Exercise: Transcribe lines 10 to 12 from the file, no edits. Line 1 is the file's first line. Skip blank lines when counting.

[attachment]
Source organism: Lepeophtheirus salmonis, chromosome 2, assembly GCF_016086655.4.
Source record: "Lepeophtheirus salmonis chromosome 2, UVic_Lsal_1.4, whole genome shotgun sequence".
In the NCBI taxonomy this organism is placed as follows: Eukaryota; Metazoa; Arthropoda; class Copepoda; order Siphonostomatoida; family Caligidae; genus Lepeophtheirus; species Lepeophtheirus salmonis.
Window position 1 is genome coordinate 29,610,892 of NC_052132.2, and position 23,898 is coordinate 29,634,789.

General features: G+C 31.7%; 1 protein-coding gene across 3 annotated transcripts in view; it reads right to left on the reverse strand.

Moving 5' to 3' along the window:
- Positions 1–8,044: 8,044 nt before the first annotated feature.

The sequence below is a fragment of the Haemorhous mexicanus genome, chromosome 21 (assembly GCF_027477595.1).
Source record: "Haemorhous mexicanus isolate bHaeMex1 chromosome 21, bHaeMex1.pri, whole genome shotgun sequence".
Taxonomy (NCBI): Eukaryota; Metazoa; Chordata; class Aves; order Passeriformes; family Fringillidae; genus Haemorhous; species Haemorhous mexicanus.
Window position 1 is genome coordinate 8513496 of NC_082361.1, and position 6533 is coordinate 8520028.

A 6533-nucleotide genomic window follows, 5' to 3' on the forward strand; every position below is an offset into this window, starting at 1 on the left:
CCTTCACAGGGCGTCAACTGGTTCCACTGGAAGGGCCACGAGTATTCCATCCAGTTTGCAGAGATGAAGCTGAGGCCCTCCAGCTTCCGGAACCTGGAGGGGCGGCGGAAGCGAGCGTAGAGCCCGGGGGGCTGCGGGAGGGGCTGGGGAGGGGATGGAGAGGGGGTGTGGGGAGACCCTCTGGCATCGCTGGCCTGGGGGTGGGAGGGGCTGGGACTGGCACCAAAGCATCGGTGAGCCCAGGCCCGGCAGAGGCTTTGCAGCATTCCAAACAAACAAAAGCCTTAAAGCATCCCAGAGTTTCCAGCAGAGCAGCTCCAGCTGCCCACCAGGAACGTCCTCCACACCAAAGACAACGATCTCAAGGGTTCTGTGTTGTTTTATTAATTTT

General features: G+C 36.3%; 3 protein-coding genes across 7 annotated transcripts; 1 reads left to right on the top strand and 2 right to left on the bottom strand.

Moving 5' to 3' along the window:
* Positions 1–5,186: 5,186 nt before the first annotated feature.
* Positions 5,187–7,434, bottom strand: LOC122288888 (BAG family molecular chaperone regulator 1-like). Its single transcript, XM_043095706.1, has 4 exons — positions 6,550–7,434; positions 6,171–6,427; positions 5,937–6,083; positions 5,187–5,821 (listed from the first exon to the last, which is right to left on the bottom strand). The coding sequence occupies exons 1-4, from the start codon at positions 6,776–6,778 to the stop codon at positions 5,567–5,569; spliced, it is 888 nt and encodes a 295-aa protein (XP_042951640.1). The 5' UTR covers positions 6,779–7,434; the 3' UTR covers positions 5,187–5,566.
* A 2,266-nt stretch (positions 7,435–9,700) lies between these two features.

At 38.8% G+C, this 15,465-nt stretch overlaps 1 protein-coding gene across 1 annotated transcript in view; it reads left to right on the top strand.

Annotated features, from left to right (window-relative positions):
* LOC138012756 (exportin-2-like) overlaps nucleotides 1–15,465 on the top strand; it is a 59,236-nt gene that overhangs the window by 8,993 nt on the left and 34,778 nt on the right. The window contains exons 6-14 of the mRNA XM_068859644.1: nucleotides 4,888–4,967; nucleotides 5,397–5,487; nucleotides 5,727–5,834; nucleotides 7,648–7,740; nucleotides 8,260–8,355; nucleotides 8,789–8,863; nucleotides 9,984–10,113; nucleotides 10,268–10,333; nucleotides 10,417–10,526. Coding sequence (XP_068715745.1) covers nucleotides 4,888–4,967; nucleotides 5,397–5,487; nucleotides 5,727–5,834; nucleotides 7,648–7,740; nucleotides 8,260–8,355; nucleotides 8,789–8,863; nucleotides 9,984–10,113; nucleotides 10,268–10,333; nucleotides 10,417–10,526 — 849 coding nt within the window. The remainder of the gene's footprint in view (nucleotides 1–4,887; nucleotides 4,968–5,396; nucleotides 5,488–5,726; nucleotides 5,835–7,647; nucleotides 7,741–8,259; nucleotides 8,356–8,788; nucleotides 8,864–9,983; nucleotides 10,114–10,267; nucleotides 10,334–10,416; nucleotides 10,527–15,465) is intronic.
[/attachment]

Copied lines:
Taxonomy (NCBI): Eukaryota; Metazoa; Chordata; class Aves; order Passeriformes; family Fringillidae; genus Haemorhous; species Haemorhous mexicanus.
Window position 1 is genome coordinate 8513496 of NC_082361.1, and position 6533 is coordinate 8520028.

A 6533-nucleotide genomic window follows, 5' to 3' on the forward strand; every position below is an offset into this window, starting at 1 on the left: